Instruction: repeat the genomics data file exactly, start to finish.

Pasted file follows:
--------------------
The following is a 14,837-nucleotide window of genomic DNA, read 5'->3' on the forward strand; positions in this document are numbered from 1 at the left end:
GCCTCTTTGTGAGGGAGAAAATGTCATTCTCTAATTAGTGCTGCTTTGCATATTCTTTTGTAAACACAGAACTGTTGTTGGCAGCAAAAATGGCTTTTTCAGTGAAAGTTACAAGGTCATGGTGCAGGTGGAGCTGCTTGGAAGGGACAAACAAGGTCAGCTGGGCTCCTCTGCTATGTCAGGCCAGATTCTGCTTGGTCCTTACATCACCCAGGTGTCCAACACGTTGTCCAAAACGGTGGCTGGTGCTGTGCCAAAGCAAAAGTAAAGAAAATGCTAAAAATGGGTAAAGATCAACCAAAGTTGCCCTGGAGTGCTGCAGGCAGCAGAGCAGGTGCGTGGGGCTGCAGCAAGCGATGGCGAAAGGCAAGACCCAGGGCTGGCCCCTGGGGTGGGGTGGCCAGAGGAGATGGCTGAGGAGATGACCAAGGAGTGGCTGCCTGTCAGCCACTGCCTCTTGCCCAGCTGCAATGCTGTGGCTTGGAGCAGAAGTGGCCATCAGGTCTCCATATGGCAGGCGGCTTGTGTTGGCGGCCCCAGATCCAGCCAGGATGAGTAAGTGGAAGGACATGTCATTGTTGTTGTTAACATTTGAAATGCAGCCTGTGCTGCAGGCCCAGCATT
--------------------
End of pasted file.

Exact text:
The following is a 14,837-nucleotide window of genomic DNA, read 5'->3' on the forward strand; positions in this document are numbered from 1 at the left end:
GCCTCTTTGTGAGGGAGAAAATGTCATTCTCTAATTAGTGCTGCTTTGCATATTCTTTTGTAAACACAGAACTGTTGTTGGCAGCAAAAATGGCTTTTTCAGTGAAAGTTACAAGGTCATGGTGCAGGTGGAGCTGCTTGGAAGGGACAAACAAGGTCAGCTGGGCTCCTCTGCTATGTCAGGCCAGATTCTGCTTGGTCCTTACATCACCCAGGTGTCCAACACGTTGTCCAAAACGGTGGCTGGTGCTGTGCCAAAGCAAAAGTAAAGAAAATGCTAAAAATGGGTAAAGATCAACCAAAGTTGCCCTGGAGTGCTGCAGGCAGCAGAGCAGGTGCGTGGGGCTGCAGCAAGCGATGGCGAAAGGCAAGACCCAGGGCTGGCCCCTGGGGTGGGGTGGCCAGAGGAGATGGCTGAGGAGATGACCAAGGAGTGGCTGCCTGTCAGCCACTGCCTCTTGCCCAGCTGCAATGCTGTGGCTTGGAGCAGAAGTGGCCATCAGGTCTCCATATGGCAGGCGGCTTGTGTTGGCGGCCCCAGATCCAGCCAGGATGAGTAAGTGGAAGGACATGTCATTGTTGTTGTTAACATTTGAAATGCAGCCTGTGCTGCAGGCCCAGCATT